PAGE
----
Virginia Commonwealth University Board of Visitors will jack up its tuition and fees by $866 next year, an increase of 6.4%. The vote came Friday after a presentation VCU administration sparked no discussion, reports the Richmond Times-Dispatch. Only one board member, former political science professor Robert D. Holsworth, cast a vote against the increase.
“This budget helps ensure that we will provide an exceptional educational experience while staying true to our mission of advancing student success and access,” President Michael Rao said in a statement.
The administration billed the increase as needed to provide a 3% merit-based raise for faculty and to raise adjunct salaries from $800 per credit hour to $1,000. VCU’s tuition increase was more than double that of the University of Virginia and Virginia Tech, and barely exceeded by that of the College of William & Mary for incoming freshmen and transfers.
Bacon’s bottom line: So, what’s the excuse this time? VCU can’t blame the General Assembly. The legislature appears set to budget $15 million in General Fund support for tuition at VCU million in fiscal 2019, a 7.2% increase from the current fiscal year.
More prestigious institutions like UVa, Tech and W&M have the market power to increase tuition and suffer no loss in enrollment. They enjoy such strong demand that even if some students are priced out on the margins, there are plenty of other students willing to pay the higher price. The question I raised last year is how much pricing power VCU has, especially given its identity as an institution that caters to first-in-family college students who tend to be less affluent and find it more difficult to pay the tab. Can VCU continue to hike the cost of attendance without suffering a loss in enrollment?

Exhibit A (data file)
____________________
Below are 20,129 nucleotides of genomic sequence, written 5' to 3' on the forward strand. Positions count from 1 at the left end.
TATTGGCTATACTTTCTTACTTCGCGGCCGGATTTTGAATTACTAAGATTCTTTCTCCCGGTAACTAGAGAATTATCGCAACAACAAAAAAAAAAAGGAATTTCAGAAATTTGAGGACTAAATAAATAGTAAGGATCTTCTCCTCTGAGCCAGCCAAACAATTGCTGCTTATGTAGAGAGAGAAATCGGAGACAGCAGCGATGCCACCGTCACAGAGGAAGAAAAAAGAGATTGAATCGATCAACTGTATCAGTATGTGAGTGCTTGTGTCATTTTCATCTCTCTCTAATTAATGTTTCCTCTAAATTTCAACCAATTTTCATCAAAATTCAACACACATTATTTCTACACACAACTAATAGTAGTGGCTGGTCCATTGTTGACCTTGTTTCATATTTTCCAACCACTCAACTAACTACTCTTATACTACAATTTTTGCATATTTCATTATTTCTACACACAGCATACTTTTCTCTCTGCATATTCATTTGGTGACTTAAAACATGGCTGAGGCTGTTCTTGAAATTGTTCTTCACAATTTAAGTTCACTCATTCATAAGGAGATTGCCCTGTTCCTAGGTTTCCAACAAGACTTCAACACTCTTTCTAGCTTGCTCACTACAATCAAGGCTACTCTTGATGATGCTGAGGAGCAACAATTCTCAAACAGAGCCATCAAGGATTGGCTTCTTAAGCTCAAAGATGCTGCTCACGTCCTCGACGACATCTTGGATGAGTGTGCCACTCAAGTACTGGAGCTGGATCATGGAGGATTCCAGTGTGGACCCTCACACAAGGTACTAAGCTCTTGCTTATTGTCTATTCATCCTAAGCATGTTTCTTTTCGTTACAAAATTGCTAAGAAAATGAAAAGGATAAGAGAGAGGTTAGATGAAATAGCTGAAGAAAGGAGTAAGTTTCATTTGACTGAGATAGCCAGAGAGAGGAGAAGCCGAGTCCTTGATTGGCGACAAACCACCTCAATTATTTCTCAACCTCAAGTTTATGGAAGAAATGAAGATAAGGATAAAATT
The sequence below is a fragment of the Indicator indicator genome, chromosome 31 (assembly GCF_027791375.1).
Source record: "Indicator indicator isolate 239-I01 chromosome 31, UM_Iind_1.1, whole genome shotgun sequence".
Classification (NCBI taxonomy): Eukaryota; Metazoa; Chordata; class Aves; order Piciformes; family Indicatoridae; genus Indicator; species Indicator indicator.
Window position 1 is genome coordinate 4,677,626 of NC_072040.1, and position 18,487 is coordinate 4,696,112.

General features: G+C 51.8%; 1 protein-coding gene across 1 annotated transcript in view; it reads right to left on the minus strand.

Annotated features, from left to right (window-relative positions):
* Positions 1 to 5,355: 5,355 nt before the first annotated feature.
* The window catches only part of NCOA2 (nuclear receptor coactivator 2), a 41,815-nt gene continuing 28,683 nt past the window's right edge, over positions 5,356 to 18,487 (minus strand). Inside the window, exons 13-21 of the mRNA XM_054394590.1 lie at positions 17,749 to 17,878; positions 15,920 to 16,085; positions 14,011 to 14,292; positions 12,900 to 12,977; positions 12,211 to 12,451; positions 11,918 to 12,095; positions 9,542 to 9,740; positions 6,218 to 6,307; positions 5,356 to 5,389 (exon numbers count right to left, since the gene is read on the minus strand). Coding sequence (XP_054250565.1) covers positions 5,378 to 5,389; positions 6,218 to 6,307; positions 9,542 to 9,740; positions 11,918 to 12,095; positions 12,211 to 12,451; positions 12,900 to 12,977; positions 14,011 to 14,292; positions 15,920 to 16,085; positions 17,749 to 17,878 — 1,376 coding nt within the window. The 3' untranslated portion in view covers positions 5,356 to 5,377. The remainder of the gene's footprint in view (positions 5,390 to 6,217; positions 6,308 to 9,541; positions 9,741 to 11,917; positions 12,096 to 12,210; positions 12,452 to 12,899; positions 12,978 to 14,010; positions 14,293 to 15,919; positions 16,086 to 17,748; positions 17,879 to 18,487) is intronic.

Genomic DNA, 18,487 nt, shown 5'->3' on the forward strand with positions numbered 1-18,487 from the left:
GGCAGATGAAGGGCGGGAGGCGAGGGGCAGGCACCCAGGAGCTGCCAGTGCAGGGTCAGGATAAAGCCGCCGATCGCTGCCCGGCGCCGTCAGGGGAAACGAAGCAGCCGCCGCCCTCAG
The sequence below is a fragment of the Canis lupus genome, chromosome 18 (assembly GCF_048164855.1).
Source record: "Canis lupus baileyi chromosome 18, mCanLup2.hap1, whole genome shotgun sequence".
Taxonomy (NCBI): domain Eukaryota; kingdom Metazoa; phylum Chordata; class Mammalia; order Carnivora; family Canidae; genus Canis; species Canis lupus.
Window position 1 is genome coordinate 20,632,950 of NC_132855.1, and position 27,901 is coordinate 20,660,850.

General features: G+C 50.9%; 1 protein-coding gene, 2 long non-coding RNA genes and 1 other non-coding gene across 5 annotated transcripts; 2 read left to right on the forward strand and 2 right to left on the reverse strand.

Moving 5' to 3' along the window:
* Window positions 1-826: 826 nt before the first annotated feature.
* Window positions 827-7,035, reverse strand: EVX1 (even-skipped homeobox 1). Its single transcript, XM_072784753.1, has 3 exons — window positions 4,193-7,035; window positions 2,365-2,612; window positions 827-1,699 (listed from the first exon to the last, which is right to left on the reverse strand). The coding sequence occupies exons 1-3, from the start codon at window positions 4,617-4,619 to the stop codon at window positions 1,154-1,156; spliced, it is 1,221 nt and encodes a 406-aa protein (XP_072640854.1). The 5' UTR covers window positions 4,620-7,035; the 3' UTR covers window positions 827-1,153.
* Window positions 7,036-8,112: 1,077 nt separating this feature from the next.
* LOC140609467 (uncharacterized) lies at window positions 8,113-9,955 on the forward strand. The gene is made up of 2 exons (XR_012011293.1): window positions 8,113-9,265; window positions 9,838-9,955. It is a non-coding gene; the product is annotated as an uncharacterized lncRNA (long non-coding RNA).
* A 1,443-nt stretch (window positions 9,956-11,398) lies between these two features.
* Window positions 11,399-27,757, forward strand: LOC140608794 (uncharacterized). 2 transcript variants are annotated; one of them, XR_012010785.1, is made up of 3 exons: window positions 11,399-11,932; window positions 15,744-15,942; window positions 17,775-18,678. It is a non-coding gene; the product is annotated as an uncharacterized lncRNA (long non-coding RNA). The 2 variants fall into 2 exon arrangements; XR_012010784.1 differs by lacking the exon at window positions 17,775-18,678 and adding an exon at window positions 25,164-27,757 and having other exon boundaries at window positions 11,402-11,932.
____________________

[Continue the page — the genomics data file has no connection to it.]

After a 3.8% tuition hike last year, fall 2017 enrollment at VCU did decline slightly — from 24,199 in 2016 to 24,102 – about 97 students. That’s a negative direction, but the percentage is so small that it can be construed as within the normal range of variability. Still, that modest decline must be regarded in the light of a second statistic — the acceptance rate. While most colleges are getting more selective in whom they admit (because students tend to be applying to more colleges), VCU has been getting less selective. The blue and orange lines in the graph above show how the university has been accepting a higher percentage of students who have been applying in recent years.
Does that mean VCU is scraping the bottom of the barrel? Hard to say. Two years ago, VCU announced that it would no longer require with a high school GPA of 3.3 or higher to submit SAT scores. High school GPAs, the administration argued, were better predictors than SAT scores of college success. Forgive my skepticism. Against the backdrop of high school grade inflation and the wide variation in academic standards from institution to institution, some might find GPAs less than worthless.
No one or two data points can be viewed in isolation. One year’s data cannot be regarded as conclusive evidence of anything. But the data should raise questions.
And questions, according to the Times-Dispatch, are exactly what were absent at the VCU board meeting. The board rubber-stamped the administration’s proposal for the most important decision it makes all year. Rather than ask for the numbers, explore the implications of those numbers, and ask the administration to defend those numbers, the board did nothing. Which raises the question, why bother even having a Board of Visitors?There are currently no comments highlighted.